On Islamic Activism

by Ghanim Khalil

As Muslims, we must remain aware of the changing norms of this world, especially those which seek to devalue the Islamic worldview. A vigilant Muslim will therefore seek to abide by Islam according to the standards developed by its experts (usually the ulama of the different branches of Islamic learning) spanning centuries back to the formations of Islamic thought and practice following the Prophetic age. A vigilant Muslim will see the world through the lens and instruments of Islam, not vice versa.

Today many Muslims are unfortunately disconnected from the Islamic worldview. They consciously or unconsciously have adopted contemporary ideological narratives and the lenses that come with them to critique Islam and Muslim societies (past and present) with little reference to or understanding of the Islamic worldview. This is highly problematic from the Islamic point of view, which will be highlighted shortly.

There is a false dichotomy produced by a false narrative about an ongoing conflict between two groups of Muslims: “the scholars” (mostly traditionally trained ulama) and “the activists” (who are Muslims but sometimes include their non-Muslim allies). The dichotomy and narrative is false because these two groups don’t exist as commonly described, as distinct and monolithic entities. The words “activist” and “scholar” are used more like labels than accurate social-religious identities. False dichotomies are produced by and thrive upon generalizations, misidentifications, and ignorance. They are perpetuated by those who have no respect for truth or suffer from compound ignorance (unaware of their ignorance).

A strong argument can be made that only those who act within the sanctuary of Islamic teachings can be beneficial “Muslim activists,” if the word activist is appropriately qualified to mean “those who do good” or “those who call to justice” in the context of “commanding the good and forbidding the evil” (Qur’an 3:104). There are various definitions of “activist,” but as Muslims we naturally expect the definition of “Muslim activist” to be someone who first and foremost believes and seeks to fulfill the teachings of Islam in their appropriate social spaces. Understanding the role of the “Muslim activist” requires a basic understanding of Islam from its sacred sources.

One of the names of the Qur’an is ‘Al-Balagh’ (The Sufficient Message), wherein human conflicts are addressed sufficiently, without recourse to doctrines or understandings contrary to its ethos or teachings. Al-Balagh was revealed to the blessed Ummi (unlettered, yet imbued with knowledge, wisdom, and Divine sanction) – the Prophet Muhammad (peace and blessings of Allah be upon him) who was sent also to perfect human character (especially in terms of everyday manners or adab) so that people become expressions of ihsan (inner perfection and beauty).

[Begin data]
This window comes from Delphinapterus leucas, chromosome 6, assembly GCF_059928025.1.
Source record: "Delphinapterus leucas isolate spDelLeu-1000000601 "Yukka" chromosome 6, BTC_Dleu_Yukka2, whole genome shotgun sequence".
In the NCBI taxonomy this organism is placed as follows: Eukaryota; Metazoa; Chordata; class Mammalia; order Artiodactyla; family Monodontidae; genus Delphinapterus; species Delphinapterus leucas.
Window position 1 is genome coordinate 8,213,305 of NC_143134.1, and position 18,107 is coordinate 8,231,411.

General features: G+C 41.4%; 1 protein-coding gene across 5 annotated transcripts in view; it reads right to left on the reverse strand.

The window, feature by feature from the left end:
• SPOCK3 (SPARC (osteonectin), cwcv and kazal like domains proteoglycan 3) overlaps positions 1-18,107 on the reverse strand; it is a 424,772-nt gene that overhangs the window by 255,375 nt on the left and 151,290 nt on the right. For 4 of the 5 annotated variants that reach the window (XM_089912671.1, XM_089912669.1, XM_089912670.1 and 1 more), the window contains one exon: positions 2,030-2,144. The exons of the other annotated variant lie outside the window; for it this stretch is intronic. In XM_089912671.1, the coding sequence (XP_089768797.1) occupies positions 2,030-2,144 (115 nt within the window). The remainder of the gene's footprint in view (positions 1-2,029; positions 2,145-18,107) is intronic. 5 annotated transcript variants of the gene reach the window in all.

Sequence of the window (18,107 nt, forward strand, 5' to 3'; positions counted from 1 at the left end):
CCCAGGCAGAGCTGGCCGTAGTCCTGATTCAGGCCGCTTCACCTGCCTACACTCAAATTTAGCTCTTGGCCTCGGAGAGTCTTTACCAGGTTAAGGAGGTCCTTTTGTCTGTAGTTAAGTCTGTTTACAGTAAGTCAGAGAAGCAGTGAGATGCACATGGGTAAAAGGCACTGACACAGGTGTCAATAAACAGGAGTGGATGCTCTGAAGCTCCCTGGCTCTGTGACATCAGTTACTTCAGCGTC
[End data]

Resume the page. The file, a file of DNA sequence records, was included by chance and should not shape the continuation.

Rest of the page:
In Islam, Ilm (knowledge) and iman (faith and connection to Allah) direct one’s potential to ihsan (the highest form of self-development in Islam) through self discipline and commitment to adab so that actions are clothed with the necessary baraka (the metaphysical presence Allah’s goodness). The baraka is what makes an action or process beneficial to humanity and the self. Without baraka there is no sound activism; meaning that only those actions produced with the purest sincerity, in accordance to ilm, iman, and ihsan, can produce the desired good so that it fulfills the purpose of the ayah “Allah will not change the condition of a people until they change what is in themselves.” (13:11)

One’s activism therefore must be critiqued with the above Islamic standards, otherwise even well intentioned speech and action to change our condition will actually and gradually lay the foundations for the rise of Dajjal (the time of falsehood, deception, and darkness). This is so because ilm, iman, ihsan, and baraka will become valueless in the minds of many Muslims. In their place will be Muslims taking recourse in doctrines or understandings contrary to the ethos or teachings of Al-Balagh (the Qur’an which is sufficient) and the blessed Ummi ﷺ, the Prophet Muhammad (peace and blessings of Allah be upon him). They will not see the world through the lens and instruments of Islam but vice versa.

It is critical that Muslims engage the problems of the world today with the knowledge, wisdom, and worldview provided by Islam, in manners which are consistent with the ethics of Islam. This means that the serious “Muslim activist” will seek above all else the pleasure of Allah and follow the examples of those who addressed the problems of their societies with the utmost deference to the instructions and ethics of Islam. We are seeing less of this as Muslims who self identify as activists engage in speech which viciously defames members of the ulama who do not see it their way and/or don’t adopt their methods of change-making. The defamation is either downplayed by their supporters or justified as necessary to “call out” or “expose” ulama who they see as “sell outs” and “complicit” in the injustices of the time. The important wisdom behind adab ikhtilaf fil Islam (the well established ethics of disagreement in Islam) is almost entirely neglected and in some cases ridiculed by lead activists. Many do not feel an obligation to abide by Islamic teachings which forbid foul and demeaning language. The manner by which a Muslim is distinguished as such outwardly (via speech and action) has faded indicating the absence of ihsan.

Far from addressing the problems of society, such activists are laying the ground for the eventual delegitimization of the Islamic worldview, while utilizing a discourse that includes Islam but fails to abide by its ethos and principles.

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